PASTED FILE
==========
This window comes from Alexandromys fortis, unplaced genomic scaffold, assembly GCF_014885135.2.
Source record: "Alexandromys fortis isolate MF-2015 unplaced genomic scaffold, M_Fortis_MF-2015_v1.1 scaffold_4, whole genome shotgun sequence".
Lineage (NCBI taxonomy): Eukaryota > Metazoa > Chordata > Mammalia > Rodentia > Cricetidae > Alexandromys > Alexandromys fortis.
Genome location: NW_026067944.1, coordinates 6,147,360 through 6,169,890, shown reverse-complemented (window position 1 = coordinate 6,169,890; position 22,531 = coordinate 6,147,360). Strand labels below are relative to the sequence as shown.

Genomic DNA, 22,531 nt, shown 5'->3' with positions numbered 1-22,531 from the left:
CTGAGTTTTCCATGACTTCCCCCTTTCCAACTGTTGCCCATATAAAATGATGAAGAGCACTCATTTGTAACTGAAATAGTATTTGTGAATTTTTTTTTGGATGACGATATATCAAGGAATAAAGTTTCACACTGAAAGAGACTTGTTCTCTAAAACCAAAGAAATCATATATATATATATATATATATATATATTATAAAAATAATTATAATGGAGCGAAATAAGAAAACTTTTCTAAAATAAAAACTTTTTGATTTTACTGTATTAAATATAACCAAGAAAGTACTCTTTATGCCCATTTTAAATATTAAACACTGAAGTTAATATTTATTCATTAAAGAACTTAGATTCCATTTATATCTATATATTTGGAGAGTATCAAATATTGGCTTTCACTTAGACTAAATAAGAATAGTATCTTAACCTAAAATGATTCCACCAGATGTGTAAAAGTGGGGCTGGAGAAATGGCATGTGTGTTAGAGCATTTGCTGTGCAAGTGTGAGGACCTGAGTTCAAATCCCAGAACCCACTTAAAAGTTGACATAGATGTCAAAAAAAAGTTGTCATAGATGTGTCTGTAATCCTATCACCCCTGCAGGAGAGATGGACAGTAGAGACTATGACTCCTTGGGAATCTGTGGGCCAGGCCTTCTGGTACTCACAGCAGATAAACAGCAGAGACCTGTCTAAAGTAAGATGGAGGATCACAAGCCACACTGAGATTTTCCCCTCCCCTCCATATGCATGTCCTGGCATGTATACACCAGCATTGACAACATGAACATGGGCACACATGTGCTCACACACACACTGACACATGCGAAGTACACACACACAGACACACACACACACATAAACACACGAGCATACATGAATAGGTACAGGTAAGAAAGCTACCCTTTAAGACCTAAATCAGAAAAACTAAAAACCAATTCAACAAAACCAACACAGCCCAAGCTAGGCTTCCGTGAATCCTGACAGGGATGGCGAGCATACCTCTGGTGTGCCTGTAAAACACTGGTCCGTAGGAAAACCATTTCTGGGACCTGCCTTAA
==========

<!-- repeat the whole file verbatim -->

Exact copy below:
This window comes from Alexandromys fortis, unplaced genomic scaffold, assembly GCF_014885135.2.
Source record: "Alexandromys fortis isolate MF-2015 unplaced genomic scaffold, M_Fortis_MF-2015_v1.1 scaffold_4, whole genome shotgun sequence".
Lineage (NCBI taxonomy): Eukaryota > Metazoa > Chordata > Mammalia > Rodentia > Cricetidae > Alexandromys > Alexandromys fortis.
Genome location: NW_026067944.1, coordinates 6,147,360 through 6,169,890, shown reverse-complemented (window position 1 = coordinate 6,169,890; position 22,531 = coordinate 6,147,360). Strand labels below are relative to the sequence as shown.

Genomic DNA, 22,531 nt, shown 5'->3' with positions numbered 1-22,531 from the left:
CTGAGTTTTCCATGACTTCCCCCTTTCCAACTGTTGCCCATATAAAATGATGAAGAGCACTCATTTGTAACTGAAATAGTATTTGTGAATTTTTTTTTGGATGACGATATATCAAGGAATAAAGTTTCACACTGAAAGAGACTTGTTCTCTAAAACCAAAGAAATCATATATATATATATATATATATATATATTATAAAAATAATTATAATGGAGCGAAATAAGAAAACTTTTCTAAAATAAAAACTTTTTGATTTTACTGTATTAAATATAACCAAGAAAGTACTCTTTATGCCCATTTTAAATATTAAACACTGAAGTTAATATTTATTCATTAAAGAACTTAGATTCCATTTATATCTATATATTTGGAGAGTATCAAATATTGGCTTTCACTTAGACTAAATAAGAATAGTATCTTAACCTAAAATGATTCCACCAGATGTGTAAAAGTGGGGCTGGAGAAATGGCATGTGTGTTAGAGCATTTGCTGTGCAAGTGTGAGGACCTGAGTTCAAATCCCAGAACCCACTTAAAAGTTGACATAGATGTCAAAAAAAAGTTGTCATAGATGTGTCTGTAATCCTATCACCCCTGCAGGAGAGATGGACAGTAGAGACTATGACTCCTTGGGAATCTGTGGGCCAGGCCTTCTGGTACTCACAGCAGATAAACAGCAGAGACCTGTCTAAAGTAAGATGGAGGATCACAAGCCACACTGAGATTTTCCCCTCCCCTCCATATGCATGTCCTGGCATGTATACACCAGCATTGACAACATGAACATGGGCACACATGTGCTCACACACACACTGACACATGCGAAGTACACACACACAGACACACACACACACATAAACACACGAGCATACATGAATAGGTACAGGTAAGAAAGCTACCCTTTAAGACCTAAATCAGAAAAACTAAAAACCAATTCAACAAAACCAACACAGCCCAAGCTAGGCTTCCGTGAATCCTGACAGGGATGGCGAGCATACCTCTGGTGTGCCTGTAAAACACTGGTCCGTAGGAAAACCATTTCTGGGACCTGCCTTAA